Education Policy | Post Primary | Preschool | Primary | Tertiary | Search

 


Students paying more in fees in 2004

May 25 2004

Figures show students paying at least $15 million more in fees in 2004

Students are calling on Tertiary Minister Steve Maharey to re-think his fees maxima policy for 2005 in light of information obtained under the Official Information Act that shows students are paying at least $15 million more in tuition fees in 2004.

“The New Zealand University Students’ Association (NZUSA) estimates that students at public institutions will have to pay at least $15 million more this year in fee increases, most of which will be added to their already huge student debts,” said Fleur Fitzsimons, Co-President of NZUSA. “Yet many of our tertiary institutions were in a very healthy financial position last year, and government funding has continued to increase.”

NZUSA’s analysis of fees setting in 2004 shows that many institutions raised all fees below the maxima by the five percent limit, that the richest institutions raised fees by the biggest amounts, and that governance processes were woefully inadequate.

“The granting of an exemption of the five percent limit to Otago University was the last in a series of bad decisions for students last year,” said Fitzsimons. “If Maharey is going to really keep fees down, the policy needs to be changed now. To really improve the situation, he should cut fees immediately and move progressively to end all user charges.”

NZUSA wrote to Maharey last week and recommended changes to fees setting for 2005 to Steve Maharey, including: The end of exemptions to the annual fee movement limit. Including postgraduate students in the annual fee movement limit Lowering the annual fee movement limit to the rate of inflation Reducing all fees above the maxima to the maxima level or below Introducing guidelines for fees setting processes to ensure greater accountability to staff and students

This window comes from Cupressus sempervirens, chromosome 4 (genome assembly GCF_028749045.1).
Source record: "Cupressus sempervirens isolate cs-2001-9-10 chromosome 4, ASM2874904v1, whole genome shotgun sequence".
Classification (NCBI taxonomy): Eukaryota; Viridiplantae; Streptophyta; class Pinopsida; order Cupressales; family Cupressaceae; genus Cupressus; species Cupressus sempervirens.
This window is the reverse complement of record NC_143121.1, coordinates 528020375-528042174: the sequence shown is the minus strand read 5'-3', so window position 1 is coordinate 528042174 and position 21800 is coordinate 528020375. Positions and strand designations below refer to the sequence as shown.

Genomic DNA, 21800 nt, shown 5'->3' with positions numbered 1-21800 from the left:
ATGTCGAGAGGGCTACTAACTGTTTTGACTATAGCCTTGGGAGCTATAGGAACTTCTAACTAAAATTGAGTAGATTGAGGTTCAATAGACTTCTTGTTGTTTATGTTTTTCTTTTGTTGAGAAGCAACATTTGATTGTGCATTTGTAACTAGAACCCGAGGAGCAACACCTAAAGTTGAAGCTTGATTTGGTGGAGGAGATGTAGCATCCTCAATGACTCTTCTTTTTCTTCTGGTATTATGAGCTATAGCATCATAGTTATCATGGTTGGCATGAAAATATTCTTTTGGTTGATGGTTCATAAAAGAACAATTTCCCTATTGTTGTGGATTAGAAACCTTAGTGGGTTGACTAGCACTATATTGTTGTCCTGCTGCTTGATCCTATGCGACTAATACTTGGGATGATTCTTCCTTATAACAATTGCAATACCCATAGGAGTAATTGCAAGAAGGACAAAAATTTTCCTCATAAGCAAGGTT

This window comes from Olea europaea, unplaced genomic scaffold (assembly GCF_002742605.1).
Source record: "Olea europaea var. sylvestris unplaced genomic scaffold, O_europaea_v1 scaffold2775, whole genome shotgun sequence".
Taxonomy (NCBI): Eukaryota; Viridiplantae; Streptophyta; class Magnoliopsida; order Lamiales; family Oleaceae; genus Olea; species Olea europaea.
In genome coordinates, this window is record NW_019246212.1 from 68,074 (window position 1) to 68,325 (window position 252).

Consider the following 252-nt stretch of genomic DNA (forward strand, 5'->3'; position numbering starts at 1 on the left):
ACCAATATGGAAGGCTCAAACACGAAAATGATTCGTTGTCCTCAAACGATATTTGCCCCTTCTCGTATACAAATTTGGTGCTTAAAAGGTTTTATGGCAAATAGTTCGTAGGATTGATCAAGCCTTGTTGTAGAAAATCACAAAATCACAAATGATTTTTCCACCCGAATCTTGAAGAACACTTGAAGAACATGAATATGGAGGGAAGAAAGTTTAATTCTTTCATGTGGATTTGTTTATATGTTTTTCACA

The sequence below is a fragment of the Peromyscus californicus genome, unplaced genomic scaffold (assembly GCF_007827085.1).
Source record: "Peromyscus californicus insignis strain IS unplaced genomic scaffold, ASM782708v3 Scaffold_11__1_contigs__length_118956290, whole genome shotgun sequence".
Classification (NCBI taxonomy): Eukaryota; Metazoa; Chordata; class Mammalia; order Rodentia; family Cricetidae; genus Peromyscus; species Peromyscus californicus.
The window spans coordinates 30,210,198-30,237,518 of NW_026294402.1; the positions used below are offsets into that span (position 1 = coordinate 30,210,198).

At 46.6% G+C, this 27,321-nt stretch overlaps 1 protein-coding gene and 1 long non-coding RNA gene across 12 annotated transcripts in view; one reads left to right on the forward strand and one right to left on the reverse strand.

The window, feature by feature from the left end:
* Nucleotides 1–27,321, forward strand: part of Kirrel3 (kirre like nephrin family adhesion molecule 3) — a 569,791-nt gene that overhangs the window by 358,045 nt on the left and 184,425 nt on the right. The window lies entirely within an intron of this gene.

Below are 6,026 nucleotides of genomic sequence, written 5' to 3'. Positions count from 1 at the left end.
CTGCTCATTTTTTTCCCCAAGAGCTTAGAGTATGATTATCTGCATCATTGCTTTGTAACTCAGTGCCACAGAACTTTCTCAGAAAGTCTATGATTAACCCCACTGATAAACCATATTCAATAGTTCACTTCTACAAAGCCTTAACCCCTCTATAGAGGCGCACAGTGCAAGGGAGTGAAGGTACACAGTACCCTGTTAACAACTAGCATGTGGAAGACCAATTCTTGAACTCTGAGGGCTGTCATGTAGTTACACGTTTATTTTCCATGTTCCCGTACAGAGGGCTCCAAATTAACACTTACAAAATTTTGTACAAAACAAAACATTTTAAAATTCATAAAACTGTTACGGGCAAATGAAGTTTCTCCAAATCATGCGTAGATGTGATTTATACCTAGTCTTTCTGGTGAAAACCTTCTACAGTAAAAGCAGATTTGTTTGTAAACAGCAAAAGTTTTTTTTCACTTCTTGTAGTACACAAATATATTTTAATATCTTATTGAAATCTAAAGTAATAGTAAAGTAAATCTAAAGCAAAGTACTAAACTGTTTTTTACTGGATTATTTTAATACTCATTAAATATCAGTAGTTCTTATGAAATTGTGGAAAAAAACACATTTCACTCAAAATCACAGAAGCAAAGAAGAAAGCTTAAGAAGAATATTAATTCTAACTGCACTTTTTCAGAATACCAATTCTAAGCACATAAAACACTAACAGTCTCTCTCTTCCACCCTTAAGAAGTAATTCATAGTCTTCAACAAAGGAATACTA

ENDS


© Scoop Media

 
 
 
 
 
Culture Headlines | Health Headlines | Education Headlines

 

Electronica: Restoring The World’s First Recorded Computer Music

University of Canterbury Distinguished Professor Jack Copeland and UC alumni and composer Jason Long have restored the earliest known recording of computer-generated music, created more than 65 years ago using programming techniques devised by Alan Turing. More>>

ALSO:

Scoop Review Of Books: Almost Getting Away With Murder

The Black Widow by Lee-Anne Cartier: Lee-Anne Cartier is the sister of the Christchurch man found to have been murdered by his wife, Helen Milner, after an initial assumption by police that his death, in 2009, was suicide. More>>

Howard Davis: Triple Echo - The Malevich/Reinhardt/Hotere Nexus

Howard Davis: The current juxtaposition of works by Ralph Hotere and Ad Reinhardt at Te Papa perfectly exemplifies Jean Michel Massing's preoccupation with the transmigration of imagery in a remarkable triple echo effect... More>>

Scoop Review Of Books: Nō Tāu Manawa

Vaughan Rapatahana responds to Fale Aitu | Spirit House by Tusiata Avi: "fa’afetai Tusiata, fa’afetai, / you’ve swerved & served us a masterclass corpus / through graft / of tears & fears..." More>>

9 Golds - 21 Medals: NZ Team Celebrates As Rio 2016 Paralympic Games Close

The entire New Zealand Paralympic Team, led by kiwi sprinter and double gold medallist Liam Malone as flag bearer, are on the bus to the Maracanã Stadium in Rio de Janeiro for the Closing Ceremony of the Rio 2016 Paralympic Games. There, they will celebrate the fantastic successes of the past 10 days. More>>

ALSO:

New Zealand Improv Festival: The Festival Of Moments To Return To The Capital

The eighth incarnation of the New Zealand Improv Festival comes to BATS Theatre this 4-8 October , with a stellar line-up of spontaneous theatre and instant comedy performed and directed by top improvisors from around New Zealand and the world. More>>

ALSO:

Get More From Scoop

 
 

LATEST HEADLINES

 
 
 
 
Education
Search Scoop  
 
 
Powered by Vodafone
NZ independent news